Editorials of The Times
Posted June 16, 2018 6:47 p.m. EDT
Tariffs Already Hitting Trump Voters
In Iowa, where farmers raise 40 million to 50 million pigs annually, President Donald Trump’s tariffs on steel and aluminum from Mexico have already cost producers $560 million, according to an Iowa State University economist. How can that be, you ask. Mexico has threatened countervailing tariffs that include a 20 percent tariff on U.S. pork. That prospect alone sent hog prices tumbling. If you like barbecued ribs, this could be a great summer for you. If you raise the pigs, you may be eating more barbecued beans.
Soybean growers in the Midwest are nervously watching as China, which buys a quarter of U.S. soybeans, takes aim at their crop in response to the Trump administration’s announcement that it will move ahead with $50 billion in tariffs on “industrially significant technologies” in more than 1,000 categories. Trade between the countries has been “very unfair, for a very long time,” Trump said in a statement. He vowed that he would add to that list if China retaliated — which is what most countries do in this situation. Indeed, China has said to expect as much. Oh great, Middle America collectively sighs.
Local newspapers across the heartland are full of similar tales of value destruction and lost income as a result of Trump trade war tweetism. In Great Lakes states, traditional steel-makers might benefit from the new 25 percent tariff on foreign steel. But for steel users, it’s a very different story. Shortly after tariffs were announced, steel suppliers, no longer as fearful of price competition, began jacking up prices — they’re no fools. That has meant a 40 percent increase since January in the cost of steel for their customers who use it in their finished products, according to the U.S. Chamber of Commerce. They can either pass that increase on to you or be less profitable.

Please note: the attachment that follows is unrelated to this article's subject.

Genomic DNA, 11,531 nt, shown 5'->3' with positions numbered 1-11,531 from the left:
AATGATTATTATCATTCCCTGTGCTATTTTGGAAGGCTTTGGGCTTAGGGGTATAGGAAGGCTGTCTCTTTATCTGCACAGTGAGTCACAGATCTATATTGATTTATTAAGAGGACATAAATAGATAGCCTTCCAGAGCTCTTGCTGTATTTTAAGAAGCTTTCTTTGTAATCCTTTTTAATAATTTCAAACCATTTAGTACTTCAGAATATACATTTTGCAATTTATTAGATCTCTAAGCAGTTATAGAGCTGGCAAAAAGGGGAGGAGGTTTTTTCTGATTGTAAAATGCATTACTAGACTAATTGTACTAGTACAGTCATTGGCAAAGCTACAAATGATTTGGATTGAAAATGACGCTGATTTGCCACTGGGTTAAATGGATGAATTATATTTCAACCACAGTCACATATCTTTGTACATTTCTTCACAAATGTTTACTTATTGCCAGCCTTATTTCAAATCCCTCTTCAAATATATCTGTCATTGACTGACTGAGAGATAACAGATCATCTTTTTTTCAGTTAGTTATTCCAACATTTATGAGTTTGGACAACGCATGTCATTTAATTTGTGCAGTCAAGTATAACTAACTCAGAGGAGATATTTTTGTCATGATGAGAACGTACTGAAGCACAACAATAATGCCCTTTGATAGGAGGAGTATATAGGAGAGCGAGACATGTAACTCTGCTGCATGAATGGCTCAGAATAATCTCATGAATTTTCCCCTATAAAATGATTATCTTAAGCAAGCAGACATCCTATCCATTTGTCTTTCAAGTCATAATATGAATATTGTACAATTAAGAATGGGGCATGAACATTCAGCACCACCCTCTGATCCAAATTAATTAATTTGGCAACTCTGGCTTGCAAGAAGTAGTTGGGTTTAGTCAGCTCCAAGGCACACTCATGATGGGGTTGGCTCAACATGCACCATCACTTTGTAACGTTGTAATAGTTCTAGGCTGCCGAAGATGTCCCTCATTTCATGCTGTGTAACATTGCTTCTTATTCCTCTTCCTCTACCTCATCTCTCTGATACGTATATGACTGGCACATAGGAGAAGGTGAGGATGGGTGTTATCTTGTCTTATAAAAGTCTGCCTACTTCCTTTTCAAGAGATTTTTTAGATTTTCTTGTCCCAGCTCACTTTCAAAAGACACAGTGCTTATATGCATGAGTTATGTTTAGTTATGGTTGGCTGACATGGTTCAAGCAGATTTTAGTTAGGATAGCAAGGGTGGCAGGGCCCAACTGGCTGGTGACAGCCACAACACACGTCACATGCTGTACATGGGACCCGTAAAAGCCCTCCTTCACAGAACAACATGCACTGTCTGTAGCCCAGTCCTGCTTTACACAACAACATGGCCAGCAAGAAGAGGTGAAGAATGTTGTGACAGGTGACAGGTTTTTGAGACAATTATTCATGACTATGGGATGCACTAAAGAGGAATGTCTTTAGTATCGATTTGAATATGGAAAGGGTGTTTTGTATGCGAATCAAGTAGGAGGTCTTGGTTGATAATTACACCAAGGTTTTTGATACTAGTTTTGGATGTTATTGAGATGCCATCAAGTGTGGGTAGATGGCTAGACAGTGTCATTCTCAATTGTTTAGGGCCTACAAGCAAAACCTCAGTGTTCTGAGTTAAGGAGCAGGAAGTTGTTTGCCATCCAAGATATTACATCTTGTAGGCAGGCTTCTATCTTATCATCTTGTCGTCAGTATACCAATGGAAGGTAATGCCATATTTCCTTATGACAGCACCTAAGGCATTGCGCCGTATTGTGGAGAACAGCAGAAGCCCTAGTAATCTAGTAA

The story is the same with aluminum: Brewers are forecasting that they’ll pay $347.7 million more for aluminum cans. That has small craft-beer makers such as Melvin Brewing in Alpine, Wyoming, which packages 75 percent of its products in cans, fretting about impending prices rises and the risks of passing them along to consumers. Try not to be bitter about it.
Trump’s obsession with Canada is particularly strange, and his outburst directed at Prime Minister Justin Trudeau (“Very dishonest & weak.”) is particularly petulant. When you tote up the goods and services traded between the two nations in 2017, the United States counted an $8.4 billion surplus. Canada buys more U.S. agricultural exports than any other nation, $24 billion worth. The Canadians sent $7 billion worth of steel here last year while we sold a similar amount to them.
In the dairy industry, Canada supports its farmers with restrictions on the milk supply but it gives no direct subsidies. In the United States, dairy farmers are truly suffering. Prices are below production costs in part because farmers kept overbuilding their herds despite lagging demand. Yet Trump is essentially blaming Canada for our failed agriculture policy.
These are not small or isolated examples, as Commerce Secretary Wilbur Ross seems to believe. The losses are real now and could become enormous in the future. Job losses from the metal tariffs alone could top 400,000, according to an analysis by Trade Partnership Worldwide, a nonpartisan consultancy that supports free trade. So while U.S. Steel can celebrate the restart of two blast furnaces in Granite City, Illinois, and bring back about 800 workers, 12,000 jobs will be lost elsewhere, the consultancy estimates.
None of this reality seems to have registered with the president, who is obsessed with the trade deficit. “Why should I, as president of the United States, allow countries to continue to make massive trade surpluses, as they have for decades, while our farmers, workers & taxpayers have such a big and unfair price to pay?” Trump tweeted.
As any number of Nobel economists have tried to explain, a trade deficit by itself is neither good nor bad. American citizens benefit from being able to buy competitively priced Mexican produce, Japanese cars and Canadian steel. And foreign countries use the earnings from those sales to invest in U.S. stocks, bonds and industries. Our currency stays strong without our making our export products too expensive. Japan ran trade surpluses for 30 consecutive years until 2011, but that did not prevent its economy from sputtering.
And as for protecting American workers, with a 3.8 percent unemployment rate, the number of job openings now exceeds the number of people who are unemployed, according to The Wall Street Journal.